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LOCATION: San Marino
POPULATION: 29,973 (2008 est.)
LANGUAGE: Italian; Romagna
RELIGION: Roman Catholic


The tiny nation of San Marino, located completely within the borders of Italy, is Europe's third-smallest country and its oldest independent republic. The people of San Marino are called Sammarinese. For hundreds of years, their country's mountaintop fortifications helped it maintain some distance from the recurrent power struggles that engulfed their region until the unification of Italy in the 19th century. Since then, a mutual defense treaty has guaranteed San Marino's continuing political independence from Italy, and the two nations have also formed a customs union. Today San Marino's primary sources of income are tourism, light manufacturing, and the sale of postage stamps to collectors throughout the world.

The only one of Italy's historic city-states to survive as an independent nation, San Marino had its beginnings in ad 301 when a Christian stonecutter named Marinus, fleeing persecution by the Roman Emperor Diocletian, founded a monastery atop Mount Titano. He was later canonized as Saint Marinus (San Marino in Italian). In the succeeding centuries, the population of the region grew, and its people remained independent of any outside civil or religious authority, eventually erecting fortifications consisting of walls and towers. A document from ad 885 called the Placito Feretrano establishes the existence of San Marino as an independent political entity prior to ad 1000. By the 11th century, it had developed a system of government that still survives today in a modified form, and by the 13th century, it had formed a militia to keep its territory free of foreign domination.

For hundreds of years, the tiny state fended off attempts by a succession of popes and ruling families to seize control of its territory. As part of a power struggle involving one of its popes, the Catholic Church excommunicated all the Sammarinese between 1247 and 1249, and tensions in the region erupted into open warfare in the 14th and 15th centuries. For a time San Marino allied itself with the Duke of Urbino, but eventually faced new threats when the surrounding states formed a papal union. In 1739, Cardinal Giulio Alberoni from the neighboring province of Romagna seized control of San Marino using troops under the church's command, but he was eventually forced out by the religious authorities. San Marino, as a political entity, remained separate from the 19th-century struggle for unification of the Italian states, although it provided a haven for many of the combatants, including the national hero, Giuseppe Garibaldi. In 1862, the new Kingdom of Italy signed an agreement recognizing the sovereignty of its tiny neighbor, finally ensuring San Marino's independence.

At the beginning of the 20th century, San Marino underwent a governmental reform that resulted in the establishment of an elected parliament, the Grand and General Council. The country's first democratic election took place in 1906. Although San Marino remained neutral in both world wars, it couldn't avoid being affected by the turmoil of the era. Between the wars, the Fascism that was sweeping Italy also gained a number of converts within the borders of its smaller neighbor. However, the government of San Marino remained neutral, and the country harbored thousands of refugees during the war, putting an enormous strain on its resources. However, the greatest suffering inflicted by the war occurred on 26 June 1944, when 63 people were killed and hundreds of others injured by the "friendly fire" of an ally: The British Royal Air Force inexplicably dropped 243 bombs on San Marino, although there were no enemy troops present at the time. The country later received financial compensation for the incident from the British government. During the postwar period, political control of San Marino has alternated between right- and left-wing parties. The nation established diplomatic ties with the European Community in 1983 and became a member of the United Nations in 1992. Before then, it had maintained permanent observer missions in various U.N. organizations. San Marino's foreign policy and social and political trends track closely with those of Italy. In 2006 more than 2.1 million tourists visited San Marino.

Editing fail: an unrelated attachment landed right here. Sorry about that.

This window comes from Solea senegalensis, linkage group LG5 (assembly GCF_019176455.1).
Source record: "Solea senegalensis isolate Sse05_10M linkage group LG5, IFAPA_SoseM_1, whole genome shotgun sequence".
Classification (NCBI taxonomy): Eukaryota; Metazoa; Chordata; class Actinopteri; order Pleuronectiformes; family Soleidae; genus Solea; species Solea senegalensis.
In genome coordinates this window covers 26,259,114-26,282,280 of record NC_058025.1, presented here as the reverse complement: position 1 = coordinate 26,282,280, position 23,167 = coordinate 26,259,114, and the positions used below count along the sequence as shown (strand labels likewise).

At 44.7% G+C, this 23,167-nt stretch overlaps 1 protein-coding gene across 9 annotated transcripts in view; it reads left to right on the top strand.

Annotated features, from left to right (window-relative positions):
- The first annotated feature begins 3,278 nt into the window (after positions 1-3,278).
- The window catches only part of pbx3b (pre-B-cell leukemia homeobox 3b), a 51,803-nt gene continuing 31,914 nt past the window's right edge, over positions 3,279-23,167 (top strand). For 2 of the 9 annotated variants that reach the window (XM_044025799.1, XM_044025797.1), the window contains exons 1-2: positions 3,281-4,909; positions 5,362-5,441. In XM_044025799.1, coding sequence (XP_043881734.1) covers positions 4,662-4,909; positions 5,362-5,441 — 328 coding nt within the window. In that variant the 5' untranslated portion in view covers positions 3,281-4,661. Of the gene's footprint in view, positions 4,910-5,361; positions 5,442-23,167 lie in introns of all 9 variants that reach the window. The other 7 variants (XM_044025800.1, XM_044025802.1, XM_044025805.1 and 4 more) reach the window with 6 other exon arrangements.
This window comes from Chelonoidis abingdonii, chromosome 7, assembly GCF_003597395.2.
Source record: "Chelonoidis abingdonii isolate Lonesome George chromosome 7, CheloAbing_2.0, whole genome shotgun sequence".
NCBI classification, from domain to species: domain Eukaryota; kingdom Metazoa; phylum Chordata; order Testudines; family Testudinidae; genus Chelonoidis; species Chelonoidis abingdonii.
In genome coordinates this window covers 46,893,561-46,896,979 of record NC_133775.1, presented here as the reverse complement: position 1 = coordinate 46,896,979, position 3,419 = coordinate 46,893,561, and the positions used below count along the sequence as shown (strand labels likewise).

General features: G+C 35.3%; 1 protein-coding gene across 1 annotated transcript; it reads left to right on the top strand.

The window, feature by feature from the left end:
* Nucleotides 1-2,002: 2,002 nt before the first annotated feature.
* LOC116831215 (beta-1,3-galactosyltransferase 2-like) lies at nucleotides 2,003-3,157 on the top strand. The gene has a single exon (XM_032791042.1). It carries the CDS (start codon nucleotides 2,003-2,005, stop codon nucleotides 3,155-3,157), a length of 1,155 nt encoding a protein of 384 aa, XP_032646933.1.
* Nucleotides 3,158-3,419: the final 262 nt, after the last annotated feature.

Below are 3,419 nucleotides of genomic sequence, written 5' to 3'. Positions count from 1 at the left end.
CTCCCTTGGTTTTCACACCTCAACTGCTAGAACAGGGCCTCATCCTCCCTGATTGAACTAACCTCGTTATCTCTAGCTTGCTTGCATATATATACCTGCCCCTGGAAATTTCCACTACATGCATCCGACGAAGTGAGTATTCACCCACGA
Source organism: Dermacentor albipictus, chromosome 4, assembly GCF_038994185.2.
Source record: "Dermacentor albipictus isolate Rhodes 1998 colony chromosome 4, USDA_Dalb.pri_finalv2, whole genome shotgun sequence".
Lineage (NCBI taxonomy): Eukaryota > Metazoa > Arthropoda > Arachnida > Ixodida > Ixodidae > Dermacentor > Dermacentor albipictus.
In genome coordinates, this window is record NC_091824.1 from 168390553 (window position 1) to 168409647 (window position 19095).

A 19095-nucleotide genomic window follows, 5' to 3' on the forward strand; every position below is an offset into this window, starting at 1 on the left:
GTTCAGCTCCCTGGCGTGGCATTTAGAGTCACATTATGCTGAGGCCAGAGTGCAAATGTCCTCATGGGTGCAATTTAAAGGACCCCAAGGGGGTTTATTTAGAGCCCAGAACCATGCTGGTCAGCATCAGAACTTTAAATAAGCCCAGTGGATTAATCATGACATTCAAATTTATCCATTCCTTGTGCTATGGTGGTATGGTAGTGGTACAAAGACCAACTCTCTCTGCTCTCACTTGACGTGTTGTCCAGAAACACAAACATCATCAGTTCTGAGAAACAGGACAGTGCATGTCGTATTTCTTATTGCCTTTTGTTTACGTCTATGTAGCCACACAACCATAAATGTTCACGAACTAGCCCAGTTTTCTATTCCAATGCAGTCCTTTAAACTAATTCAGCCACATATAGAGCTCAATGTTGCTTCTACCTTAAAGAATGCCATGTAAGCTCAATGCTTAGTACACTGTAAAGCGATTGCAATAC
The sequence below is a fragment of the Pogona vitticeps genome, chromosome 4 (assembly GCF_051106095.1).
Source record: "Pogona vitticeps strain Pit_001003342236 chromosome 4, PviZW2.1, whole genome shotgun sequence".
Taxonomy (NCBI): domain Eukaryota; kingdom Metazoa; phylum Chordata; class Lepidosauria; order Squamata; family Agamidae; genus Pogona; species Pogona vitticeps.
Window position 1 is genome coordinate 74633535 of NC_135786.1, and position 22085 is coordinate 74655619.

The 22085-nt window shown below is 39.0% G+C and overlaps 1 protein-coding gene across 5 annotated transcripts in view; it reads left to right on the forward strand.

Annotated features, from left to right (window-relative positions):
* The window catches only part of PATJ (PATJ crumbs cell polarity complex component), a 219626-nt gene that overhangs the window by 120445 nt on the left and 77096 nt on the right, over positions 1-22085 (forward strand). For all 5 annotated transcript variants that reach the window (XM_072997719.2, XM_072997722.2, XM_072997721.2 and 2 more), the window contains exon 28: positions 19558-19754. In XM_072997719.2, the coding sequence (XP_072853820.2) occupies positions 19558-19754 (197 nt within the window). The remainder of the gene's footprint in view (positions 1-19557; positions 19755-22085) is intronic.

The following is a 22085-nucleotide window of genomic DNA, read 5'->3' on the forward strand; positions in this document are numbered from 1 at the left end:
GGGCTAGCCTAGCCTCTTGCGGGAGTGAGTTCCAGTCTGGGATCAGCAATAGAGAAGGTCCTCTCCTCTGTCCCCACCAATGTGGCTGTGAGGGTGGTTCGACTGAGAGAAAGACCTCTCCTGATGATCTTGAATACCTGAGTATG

San Marino lies completely within the country of Italy, in the central Apennines about 22 km (13 mi) southwest of the city of Rimini on the Adriatic coast. Located on the summit and lower slopes of Mt. Titano, San Marino has an area of 60 sq km (23 sq mi) and a total boundary length of 39 km (24 mi). About one-third the size of Washington, D.C., the tiny republic is only 13 km (8 mi) long, and 9 km (5.5 mi) wide at its widest point. Mt. Titano, whose three main peaks-with fortresses atop each one —are pictured in the San Marino coat of arms, has an elevation of 750 m (2,460 ft). Two rivers, the Marano and the Ausa, flow through San Marino.

In 2008 San Marino had a population of nearly 30,000, making it one of the world's most densely populated countries. The capital city, also called San Marino, had a population of 4,500. Other population centers include the town of Dogana and the following locales, each with its own castle: Serravalle, Borgo Maggiore, Faetano, Domagnano, Chiesanuova, Acquaviva, Fiorentino, and Montegiardino. The Sammarinese are mostly of Italian ancestry, and most new immigration to the country is from Italy. The main destinations for those emigrating from San Marino are Italy, the United States, France, and Belgium.